Instead, look for beauty products with nontoxic, science-backed ingredients such as glycolic acid (a powerful exfoliator), bakuchiol (a natural alternative to retinol), and niacinamide (vitamin B3, which soothes and strengthens skin).
Clean Beauty Tip: When looking at labels, watch out for broad names like "fragrance" or "perfume"—they may be hiding less-than-stellar ingredients under the disguise of it being a trade secret.
Organic makeup generally means that the ingredients used were grown without synthetic fertilizers and pesticides—but organic says nothing about the product's efficacy or its safety. A beauty product can be organic and still contain potentially toxic ingredients or allergens.
The same goes for the term natural.
In theory, natural cosmetics are made with non-synthetic, plant-based ingredients, but just putting "all-natural" on a label doesn't make it so (remember, companies can market their products however they want). Natural ingredients aren't necessarily safer or better for you.
When we talk about clean beauty, we're referring to skincare products that use safe, proven, non-irritating ingredients that actually work.
Clean beauty products are even better if they are vegan (no animal or animal-derived ingredients) and cruelty-free (never tested on animals). It's a win-win for Mother Earth... and you!
Things are weird. Times are changing. It seems like just when we’re starting to get a grip, there’s another surprise. When it comes to beauty, we've had to adapt on our own due to salon closures, keep an eye on preparations and protocol changes during those closures, try to know what we’re doing before booking an appointment once they reopened, and maybe even brave the journey back to the salon. Whether you live in a place where salons are open, you’ve experienced a second shutdown, or you straight up haven’t had a haircut since March, we can all probably agree that we’re expecting some differences in the salon and spa world thanks to COVID.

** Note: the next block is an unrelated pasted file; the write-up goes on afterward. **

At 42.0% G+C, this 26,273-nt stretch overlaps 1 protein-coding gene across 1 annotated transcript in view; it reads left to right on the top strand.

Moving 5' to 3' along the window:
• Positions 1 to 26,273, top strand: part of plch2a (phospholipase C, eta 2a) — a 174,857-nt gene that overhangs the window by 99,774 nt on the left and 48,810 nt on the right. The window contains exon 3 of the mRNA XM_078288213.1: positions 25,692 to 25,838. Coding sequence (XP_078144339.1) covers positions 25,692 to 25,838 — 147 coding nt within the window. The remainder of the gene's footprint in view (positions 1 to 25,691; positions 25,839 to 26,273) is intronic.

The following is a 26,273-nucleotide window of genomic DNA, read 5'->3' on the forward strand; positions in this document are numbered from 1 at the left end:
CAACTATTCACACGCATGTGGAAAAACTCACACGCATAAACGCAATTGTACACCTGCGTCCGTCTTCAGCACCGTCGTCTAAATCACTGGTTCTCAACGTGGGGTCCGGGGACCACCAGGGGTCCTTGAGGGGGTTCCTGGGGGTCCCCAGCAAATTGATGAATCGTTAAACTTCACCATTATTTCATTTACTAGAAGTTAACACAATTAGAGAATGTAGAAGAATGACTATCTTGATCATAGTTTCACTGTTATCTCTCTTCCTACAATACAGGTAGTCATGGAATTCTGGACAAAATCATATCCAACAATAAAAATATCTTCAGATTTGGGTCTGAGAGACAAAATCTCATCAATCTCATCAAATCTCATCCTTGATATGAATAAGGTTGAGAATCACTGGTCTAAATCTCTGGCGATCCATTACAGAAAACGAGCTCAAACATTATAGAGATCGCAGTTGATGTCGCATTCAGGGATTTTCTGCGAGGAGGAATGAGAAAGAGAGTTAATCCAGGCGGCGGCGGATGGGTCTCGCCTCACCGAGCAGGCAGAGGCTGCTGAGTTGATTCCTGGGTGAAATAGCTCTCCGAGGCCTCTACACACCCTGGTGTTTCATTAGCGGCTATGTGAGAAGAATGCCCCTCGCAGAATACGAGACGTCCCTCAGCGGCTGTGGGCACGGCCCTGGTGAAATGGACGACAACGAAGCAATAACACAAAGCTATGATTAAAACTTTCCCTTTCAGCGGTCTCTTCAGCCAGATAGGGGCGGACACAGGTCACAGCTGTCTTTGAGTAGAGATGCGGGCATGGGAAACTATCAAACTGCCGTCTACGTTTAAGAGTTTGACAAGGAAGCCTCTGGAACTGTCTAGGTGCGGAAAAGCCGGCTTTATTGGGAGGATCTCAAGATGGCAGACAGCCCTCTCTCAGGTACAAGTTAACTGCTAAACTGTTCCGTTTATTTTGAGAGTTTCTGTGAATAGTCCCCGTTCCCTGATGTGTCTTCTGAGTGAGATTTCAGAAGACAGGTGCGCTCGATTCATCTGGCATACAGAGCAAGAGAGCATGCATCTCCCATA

We wanted to gauge how everyone is thinking and feeling about all this, so we put out a poll on our Instagram, asking you all what you expect from beauty salons right now.
Here’s what you had to say...
53% of you have returned to the hair salon by now, while 47% of you have not. This makes sense, because every area of the country is different when it comes to cases, closures, and mandates, and every person is different when it comes to risk and safety.
While many hair salons have begun operating outdoors due to government regulations, 58% of you said you’re fine with getting your haircut indoors, while the other 42% are more comfortable keeping it outside.
58% of you said you’d rather go to your hair salon than have your stylist come to you. I get it, home is a safe space, probably shouldn’t let any outsiders in.
69% of you said you’re “totally!” going to tip more for services once you start receiving them again. During this time without our stylists and aestheticians, I think we all realized how much we need them and appreciate them, and many of us are willing to show them a little extra gratitude to make up for the time we spent apart.
But, most of you aren’t. 56% of you said you have not cut or colored your own or a friend’s hair, because it was too risky, while the other 44% just “had to!”
Only 29% of you have returned to nail salons, while the rest are sticking to at-home manicures. Maybe we’re all just getting really good at it? But probably, it’s because a lot of them are still closed down, or because it’s a little more difficult to get a pedicure outdoors (we need our massage chairs!).
Our last poll question asked about what differences you’ve all noticed when heading back to the salon, and you all had a lot to say...
It’s a beautiful thing to see how the salon and spa community has come together, taken precautions, and adjustments, all so they can continue to help us look and feel our best. If you haven’t spoken to your stylist lately (or even if you have), don’t forget to shoot them a thank you and let them know you appreciate them.